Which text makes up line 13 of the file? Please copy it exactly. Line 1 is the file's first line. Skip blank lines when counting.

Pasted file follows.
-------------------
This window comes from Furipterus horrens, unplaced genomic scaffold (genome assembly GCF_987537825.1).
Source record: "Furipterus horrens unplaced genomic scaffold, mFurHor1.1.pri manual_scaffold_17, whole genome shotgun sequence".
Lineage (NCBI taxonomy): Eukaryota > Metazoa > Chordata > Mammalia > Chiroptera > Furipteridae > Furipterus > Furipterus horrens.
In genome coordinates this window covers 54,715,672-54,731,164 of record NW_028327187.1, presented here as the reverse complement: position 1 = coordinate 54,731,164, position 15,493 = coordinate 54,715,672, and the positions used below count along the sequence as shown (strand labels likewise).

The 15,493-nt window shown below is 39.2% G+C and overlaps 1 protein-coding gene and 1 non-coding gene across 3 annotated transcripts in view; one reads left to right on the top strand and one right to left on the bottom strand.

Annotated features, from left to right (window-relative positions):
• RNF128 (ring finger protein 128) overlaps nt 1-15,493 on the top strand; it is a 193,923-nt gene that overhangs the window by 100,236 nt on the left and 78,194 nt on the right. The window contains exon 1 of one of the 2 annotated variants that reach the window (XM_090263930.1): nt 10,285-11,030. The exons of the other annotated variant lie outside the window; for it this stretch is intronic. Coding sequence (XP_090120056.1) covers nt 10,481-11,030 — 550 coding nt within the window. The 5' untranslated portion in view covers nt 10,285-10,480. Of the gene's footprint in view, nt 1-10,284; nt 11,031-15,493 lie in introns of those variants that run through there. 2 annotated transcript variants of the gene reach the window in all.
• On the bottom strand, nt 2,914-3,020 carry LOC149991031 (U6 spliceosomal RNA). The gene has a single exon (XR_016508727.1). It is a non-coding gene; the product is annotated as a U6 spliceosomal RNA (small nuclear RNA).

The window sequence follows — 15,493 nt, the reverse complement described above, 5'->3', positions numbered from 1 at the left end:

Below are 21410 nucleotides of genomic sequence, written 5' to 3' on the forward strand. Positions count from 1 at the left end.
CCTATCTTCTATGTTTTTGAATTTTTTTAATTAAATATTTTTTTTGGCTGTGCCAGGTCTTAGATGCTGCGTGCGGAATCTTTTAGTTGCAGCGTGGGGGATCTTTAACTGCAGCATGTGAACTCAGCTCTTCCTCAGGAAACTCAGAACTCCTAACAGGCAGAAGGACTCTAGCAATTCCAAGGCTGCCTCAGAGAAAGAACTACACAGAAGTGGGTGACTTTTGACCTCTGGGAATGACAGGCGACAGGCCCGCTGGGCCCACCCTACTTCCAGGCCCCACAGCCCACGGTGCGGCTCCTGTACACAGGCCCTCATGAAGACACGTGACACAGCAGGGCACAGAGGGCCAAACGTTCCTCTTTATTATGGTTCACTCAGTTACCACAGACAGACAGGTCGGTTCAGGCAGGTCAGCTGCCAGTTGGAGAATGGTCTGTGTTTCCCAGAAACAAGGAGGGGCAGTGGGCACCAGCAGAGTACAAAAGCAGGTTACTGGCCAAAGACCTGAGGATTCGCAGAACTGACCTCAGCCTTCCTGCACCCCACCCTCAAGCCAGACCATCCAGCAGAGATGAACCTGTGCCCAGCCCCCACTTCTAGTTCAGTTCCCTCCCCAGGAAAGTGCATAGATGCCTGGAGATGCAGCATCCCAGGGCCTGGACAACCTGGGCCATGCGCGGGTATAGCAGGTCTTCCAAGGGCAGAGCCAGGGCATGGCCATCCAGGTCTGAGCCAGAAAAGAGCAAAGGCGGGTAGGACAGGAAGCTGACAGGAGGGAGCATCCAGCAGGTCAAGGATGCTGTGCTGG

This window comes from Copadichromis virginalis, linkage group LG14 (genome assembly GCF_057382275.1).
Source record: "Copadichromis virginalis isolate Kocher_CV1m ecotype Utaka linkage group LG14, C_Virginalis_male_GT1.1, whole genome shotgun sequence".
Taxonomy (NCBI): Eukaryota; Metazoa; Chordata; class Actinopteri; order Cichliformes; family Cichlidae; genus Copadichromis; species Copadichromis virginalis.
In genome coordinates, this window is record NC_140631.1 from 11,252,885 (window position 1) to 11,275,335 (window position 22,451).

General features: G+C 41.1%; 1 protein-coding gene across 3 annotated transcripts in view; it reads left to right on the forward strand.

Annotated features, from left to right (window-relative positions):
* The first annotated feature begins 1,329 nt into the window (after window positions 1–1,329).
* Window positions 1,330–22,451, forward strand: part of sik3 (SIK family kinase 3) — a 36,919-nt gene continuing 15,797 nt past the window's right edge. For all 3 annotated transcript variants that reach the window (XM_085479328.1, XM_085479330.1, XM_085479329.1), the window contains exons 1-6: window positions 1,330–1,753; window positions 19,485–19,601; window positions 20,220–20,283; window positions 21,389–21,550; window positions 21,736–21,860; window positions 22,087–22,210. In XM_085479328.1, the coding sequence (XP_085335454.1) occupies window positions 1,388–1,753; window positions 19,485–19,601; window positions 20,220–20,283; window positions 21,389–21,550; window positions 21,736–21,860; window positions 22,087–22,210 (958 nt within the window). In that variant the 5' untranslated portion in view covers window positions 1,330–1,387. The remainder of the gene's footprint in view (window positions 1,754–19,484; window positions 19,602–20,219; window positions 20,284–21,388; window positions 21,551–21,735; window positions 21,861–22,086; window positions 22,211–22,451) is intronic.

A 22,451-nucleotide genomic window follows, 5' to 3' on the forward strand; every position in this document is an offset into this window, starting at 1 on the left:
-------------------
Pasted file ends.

Source record: "Copadichromis virginalis isolate Kocher_CV1m ecotype Utaka linkage group LG14, C_Virginalis_male_GT1.1, whole genome shotgun sequence".